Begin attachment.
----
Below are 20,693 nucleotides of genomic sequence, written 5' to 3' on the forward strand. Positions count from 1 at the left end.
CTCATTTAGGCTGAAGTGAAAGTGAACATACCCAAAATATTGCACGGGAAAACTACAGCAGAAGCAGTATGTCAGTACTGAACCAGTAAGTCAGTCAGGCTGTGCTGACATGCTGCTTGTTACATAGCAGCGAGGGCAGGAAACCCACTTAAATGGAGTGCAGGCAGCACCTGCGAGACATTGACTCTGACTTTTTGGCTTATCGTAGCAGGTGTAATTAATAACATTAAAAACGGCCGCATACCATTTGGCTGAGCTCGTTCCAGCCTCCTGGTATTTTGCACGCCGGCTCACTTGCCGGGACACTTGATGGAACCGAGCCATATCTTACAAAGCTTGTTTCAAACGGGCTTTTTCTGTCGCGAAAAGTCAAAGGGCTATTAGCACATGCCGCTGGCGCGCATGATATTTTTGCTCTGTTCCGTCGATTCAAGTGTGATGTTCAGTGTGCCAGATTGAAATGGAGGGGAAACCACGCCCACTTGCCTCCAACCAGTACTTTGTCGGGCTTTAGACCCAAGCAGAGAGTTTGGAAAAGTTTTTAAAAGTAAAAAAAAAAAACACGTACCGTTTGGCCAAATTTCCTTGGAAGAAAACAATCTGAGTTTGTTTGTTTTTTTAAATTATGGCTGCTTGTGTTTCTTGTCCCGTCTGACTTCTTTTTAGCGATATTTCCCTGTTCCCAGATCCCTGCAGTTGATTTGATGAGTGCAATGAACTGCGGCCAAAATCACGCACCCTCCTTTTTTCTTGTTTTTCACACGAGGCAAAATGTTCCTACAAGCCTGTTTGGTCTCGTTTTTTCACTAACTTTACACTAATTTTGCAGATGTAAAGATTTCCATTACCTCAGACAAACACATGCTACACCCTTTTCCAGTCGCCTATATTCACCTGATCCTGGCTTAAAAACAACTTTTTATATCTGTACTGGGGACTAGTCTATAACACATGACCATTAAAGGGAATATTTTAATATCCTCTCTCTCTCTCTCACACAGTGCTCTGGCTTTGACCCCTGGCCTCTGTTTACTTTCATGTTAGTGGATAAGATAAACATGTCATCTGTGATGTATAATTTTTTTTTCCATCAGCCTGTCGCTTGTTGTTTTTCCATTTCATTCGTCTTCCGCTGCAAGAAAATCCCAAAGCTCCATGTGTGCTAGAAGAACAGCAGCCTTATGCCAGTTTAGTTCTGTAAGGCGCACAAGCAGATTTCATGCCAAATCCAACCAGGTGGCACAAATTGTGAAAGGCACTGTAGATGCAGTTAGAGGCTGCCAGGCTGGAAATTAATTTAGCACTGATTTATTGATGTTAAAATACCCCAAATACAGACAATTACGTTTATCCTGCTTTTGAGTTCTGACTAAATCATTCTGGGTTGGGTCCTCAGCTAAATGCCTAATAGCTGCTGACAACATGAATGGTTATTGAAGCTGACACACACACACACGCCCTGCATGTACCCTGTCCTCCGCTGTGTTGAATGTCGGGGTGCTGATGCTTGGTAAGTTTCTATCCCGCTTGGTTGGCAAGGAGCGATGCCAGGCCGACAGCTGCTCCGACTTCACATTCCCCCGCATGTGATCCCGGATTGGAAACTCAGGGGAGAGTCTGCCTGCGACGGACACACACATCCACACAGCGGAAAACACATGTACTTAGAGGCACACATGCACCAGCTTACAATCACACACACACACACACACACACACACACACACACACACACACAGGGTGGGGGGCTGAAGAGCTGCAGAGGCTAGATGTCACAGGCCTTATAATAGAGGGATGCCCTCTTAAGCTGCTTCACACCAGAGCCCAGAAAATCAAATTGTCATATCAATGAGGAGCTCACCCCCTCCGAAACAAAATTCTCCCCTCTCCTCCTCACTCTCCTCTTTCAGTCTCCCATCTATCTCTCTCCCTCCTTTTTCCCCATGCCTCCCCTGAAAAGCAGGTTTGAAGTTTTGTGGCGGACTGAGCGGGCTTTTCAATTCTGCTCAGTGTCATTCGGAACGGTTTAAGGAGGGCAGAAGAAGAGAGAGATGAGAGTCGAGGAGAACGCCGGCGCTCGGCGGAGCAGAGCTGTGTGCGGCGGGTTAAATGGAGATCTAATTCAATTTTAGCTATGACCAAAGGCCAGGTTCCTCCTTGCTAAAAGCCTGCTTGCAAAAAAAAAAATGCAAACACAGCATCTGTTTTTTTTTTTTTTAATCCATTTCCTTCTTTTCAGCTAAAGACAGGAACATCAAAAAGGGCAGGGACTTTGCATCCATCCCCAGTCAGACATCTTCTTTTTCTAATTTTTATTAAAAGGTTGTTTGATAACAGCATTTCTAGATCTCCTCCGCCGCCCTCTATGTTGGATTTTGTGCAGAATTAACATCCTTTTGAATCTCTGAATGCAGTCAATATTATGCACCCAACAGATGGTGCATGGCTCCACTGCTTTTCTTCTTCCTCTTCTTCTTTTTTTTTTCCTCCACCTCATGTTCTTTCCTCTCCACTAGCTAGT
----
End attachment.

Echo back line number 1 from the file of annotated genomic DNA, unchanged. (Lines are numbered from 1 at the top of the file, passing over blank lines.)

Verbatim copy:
Below are 20,693 nucleotides of genomic sequence, written 5' to 3' on the forward strand. Positions count from 1 at the left end.